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ND Women’s Basketball

Irish bound for Toledo

| Monday, March 17, 2014

The Irish finished the regular season ranked No. 2 in the country, earned the ACC regular season title, won the ACC tournament and now prepare for their next challenge in the NCAA tournament as the No. 1 seed in the Notre Dame region.

Senior forward Natalie Achonwa acknowledged the long tournament road ahead but said her team was happy with the announcement.

“We have a lot to accomplish before we get to that national championship, but at the end of the day, that’s what we wanted,” Achonwa said.

Members of the Notre Dame women's basketball team react to the announcement of their No. 1 seed in the NCAA tournament Monday.Jodi Lo
Members of the Notre Dame women’s basketball team react to the announcement of their No. 1 seed in the NCAA tournament Monday.
Notre Dame (32-0, 16-0 ACC) will play No. 16 seed Robert Morris in its first-round tournament matchup Saturday at 1:30 p.m. in Toledo, Ohio, and ESPN will broadcast the game. This will be the first tournament appearance for the Colonials (21-11, 14-3 NEC) since 2008, when they lost to Rutgers.

“It’s good for women’s basketball, good for the program, but we have a long way to go, and it starts with Robert Morris,” senior guard Kayla McBride said.

Baylor and Kentucky were announced as the No. 2 and No. 3 seeds, respectively, in the Notre Dame region. In 2012, Brittney Griner led Baylor (29-4, 16-2 Big XII) to an 80-61 victory over the Irish in the national championship game.

In addition to Notre Dame, Connecticut (34-0, 18-0 AAC), Tennessee and South Carolina also earned No. 1 seeds.

Connecticut and Tennessee (27-5, 13-3 SEC) have more Final Four appearances than any other teams over the past 20 seasons and last year, Connecticut knocked off Louisville in the national championship game, 93-60. Connecticut’s part of the bracket, the Lincoln region, includes Duke, Texas A&M and Nebraska as the No. 2, No. 3 and No. 4 seeds, respectively.

The Huskies earned the overall No. 1 ranking, despite the RPI rankings that listed Notre Dame first and Connecticut second.

“We absolutely had a strong case for it [the overall No. 1],” Irish coach Muffet McGraw said. “I’m sure that last year came into play, and I’m not sure it’s supposed to, but I think as defending national champs, they had the No. 1 seed all locked up.”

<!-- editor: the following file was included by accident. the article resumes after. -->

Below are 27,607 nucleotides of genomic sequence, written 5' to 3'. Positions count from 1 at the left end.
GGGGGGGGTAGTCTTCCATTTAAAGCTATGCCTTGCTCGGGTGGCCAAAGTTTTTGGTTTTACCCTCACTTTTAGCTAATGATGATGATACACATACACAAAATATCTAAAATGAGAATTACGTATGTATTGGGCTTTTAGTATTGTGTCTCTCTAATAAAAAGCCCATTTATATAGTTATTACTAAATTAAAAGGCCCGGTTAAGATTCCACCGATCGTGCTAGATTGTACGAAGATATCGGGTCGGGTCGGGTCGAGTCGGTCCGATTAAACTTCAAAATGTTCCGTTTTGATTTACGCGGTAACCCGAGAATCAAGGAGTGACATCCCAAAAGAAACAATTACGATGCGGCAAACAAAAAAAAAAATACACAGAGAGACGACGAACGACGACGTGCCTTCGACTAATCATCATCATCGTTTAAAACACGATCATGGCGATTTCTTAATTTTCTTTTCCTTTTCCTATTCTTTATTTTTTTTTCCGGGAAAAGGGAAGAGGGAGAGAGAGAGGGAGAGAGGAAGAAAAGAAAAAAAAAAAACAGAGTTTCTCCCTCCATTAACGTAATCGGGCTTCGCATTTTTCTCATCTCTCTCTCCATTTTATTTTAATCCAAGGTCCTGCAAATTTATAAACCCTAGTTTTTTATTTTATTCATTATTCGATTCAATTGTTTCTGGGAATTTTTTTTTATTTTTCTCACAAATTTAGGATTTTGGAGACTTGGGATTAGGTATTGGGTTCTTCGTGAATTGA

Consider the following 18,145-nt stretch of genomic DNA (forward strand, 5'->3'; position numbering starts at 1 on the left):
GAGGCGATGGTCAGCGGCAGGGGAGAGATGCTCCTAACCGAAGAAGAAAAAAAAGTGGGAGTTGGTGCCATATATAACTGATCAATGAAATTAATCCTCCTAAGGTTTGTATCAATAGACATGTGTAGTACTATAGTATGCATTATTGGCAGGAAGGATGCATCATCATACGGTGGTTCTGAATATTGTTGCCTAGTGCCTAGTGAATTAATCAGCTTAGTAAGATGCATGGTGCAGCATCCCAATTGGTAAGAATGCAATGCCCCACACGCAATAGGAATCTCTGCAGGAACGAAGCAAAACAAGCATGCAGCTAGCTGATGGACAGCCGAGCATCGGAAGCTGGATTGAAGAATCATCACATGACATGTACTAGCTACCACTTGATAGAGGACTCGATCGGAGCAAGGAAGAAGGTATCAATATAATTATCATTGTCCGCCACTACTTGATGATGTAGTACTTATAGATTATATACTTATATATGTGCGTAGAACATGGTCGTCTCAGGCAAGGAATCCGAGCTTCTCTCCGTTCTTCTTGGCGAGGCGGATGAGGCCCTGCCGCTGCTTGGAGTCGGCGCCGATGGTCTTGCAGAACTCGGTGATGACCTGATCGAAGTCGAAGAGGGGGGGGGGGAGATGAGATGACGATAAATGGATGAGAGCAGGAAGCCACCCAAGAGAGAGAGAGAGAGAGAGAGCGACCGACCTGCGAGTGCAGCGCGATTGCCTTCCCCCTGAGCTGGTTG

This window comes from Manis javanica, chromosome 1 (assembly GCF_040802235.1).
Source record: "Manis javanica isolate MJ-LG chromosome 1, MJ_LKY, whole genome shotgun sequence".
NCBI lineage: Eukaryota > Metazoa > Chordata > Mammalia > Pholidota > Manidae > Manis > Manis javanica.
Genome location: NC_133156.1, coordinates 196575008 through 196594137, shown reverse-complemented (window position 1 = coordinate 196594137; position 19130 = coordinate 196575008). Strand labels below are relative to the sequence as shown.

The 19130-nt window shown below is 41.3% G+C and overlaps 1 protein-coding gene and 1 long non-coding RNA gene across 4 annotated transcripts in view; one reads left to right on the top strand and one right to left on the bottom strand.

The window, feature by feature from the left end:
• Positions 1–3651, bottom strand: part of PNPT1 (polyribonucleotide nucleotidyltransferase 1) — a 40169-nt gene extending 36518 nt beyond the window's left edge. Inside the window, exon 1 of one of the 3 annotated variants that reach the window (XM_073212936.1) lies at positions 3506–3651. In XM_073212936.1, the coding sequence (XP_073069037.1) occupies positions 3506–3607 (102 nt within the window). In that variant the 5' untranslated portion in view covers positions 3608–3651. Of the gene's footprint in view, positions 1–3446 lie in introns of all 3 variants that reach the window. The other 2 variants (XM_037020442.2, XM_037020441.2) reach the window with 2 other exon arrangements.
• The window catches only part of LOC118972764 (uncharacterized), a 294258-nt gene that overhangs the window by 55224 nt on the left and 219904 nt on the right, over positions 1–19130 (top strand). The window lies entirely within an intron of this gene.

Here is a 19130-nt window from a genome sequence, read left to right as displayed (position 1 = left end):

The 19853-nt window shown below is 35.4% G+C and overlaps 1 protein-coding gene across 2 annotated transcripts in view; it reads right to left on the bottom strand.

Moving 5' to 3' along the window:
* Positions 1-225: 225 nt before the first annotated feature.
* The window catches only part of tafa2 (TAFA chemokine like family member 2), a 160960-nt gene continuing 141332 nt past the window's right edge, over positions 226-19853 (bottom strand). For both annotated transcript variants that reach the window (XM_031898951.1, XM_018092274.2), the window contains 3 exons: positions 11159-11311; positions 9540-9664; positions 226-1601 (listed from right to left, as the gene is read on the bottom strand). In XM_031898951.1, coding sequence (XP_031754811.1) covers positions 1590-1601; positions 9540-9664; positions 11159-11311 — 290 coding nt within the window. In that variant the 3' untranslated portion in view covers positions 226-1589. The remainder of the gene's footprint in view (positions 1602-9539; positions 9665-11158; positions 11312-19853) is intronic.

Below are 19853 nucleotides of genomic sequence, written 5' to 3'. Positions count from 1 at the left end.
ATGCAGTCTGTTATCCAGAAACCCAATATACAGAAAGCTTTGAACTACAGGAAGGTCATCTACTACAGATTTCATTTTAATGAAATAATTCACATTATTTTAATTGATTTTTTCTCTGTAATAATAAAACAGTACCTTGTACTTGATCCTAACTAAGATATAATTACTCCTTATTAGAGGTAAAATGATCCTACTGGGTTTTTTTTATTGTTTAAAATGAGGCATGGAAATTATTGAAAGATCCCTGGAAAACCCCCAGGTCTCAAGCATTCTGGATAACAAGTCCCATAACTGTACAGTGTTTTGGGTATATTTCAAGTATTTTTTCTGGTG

After years playing as Big East rivals, the Irish and Huskies did not meet during the regular season, in which both teams went undefeated. Notre Dame and Connecticut have played 12 times over the last three years, and the two teams could compete head-to-head in the tournament if both make it to the championship game.

Achonwa said the Irish don’t mind being called the “other” undefeated team.

“It takes the light off of us,” Achonwa said. “If we’re not put in that spotlight, that’s fine by us. … We will get on the floor, anything that we have to do to get there, we will do, so if that doesn’t mean we get all the glory, so be it. At the end of the day, if we have the national championship, that’s all we want.”

McGraw said she was looking forward to tomorrow’s practice, now that Notre Dame knows who its opponent will be.

“I think the intensity level is going to be ratcheted up tomorrow from them [the players], so I think that’ll be interesting: to get to practice and see how physical it becomes tomorrow,” McGraw said.

According to Achonwa, Notre Dame’s first energy source is McGraw.

“Our energy level, our competitiveness, our drive all comes from the top down, starting with Coach McGraw and the fire that she brings,” Achonwa said. “It inspires us and motivates us to compete much harder, to give that much more energy and to work that much harder.”

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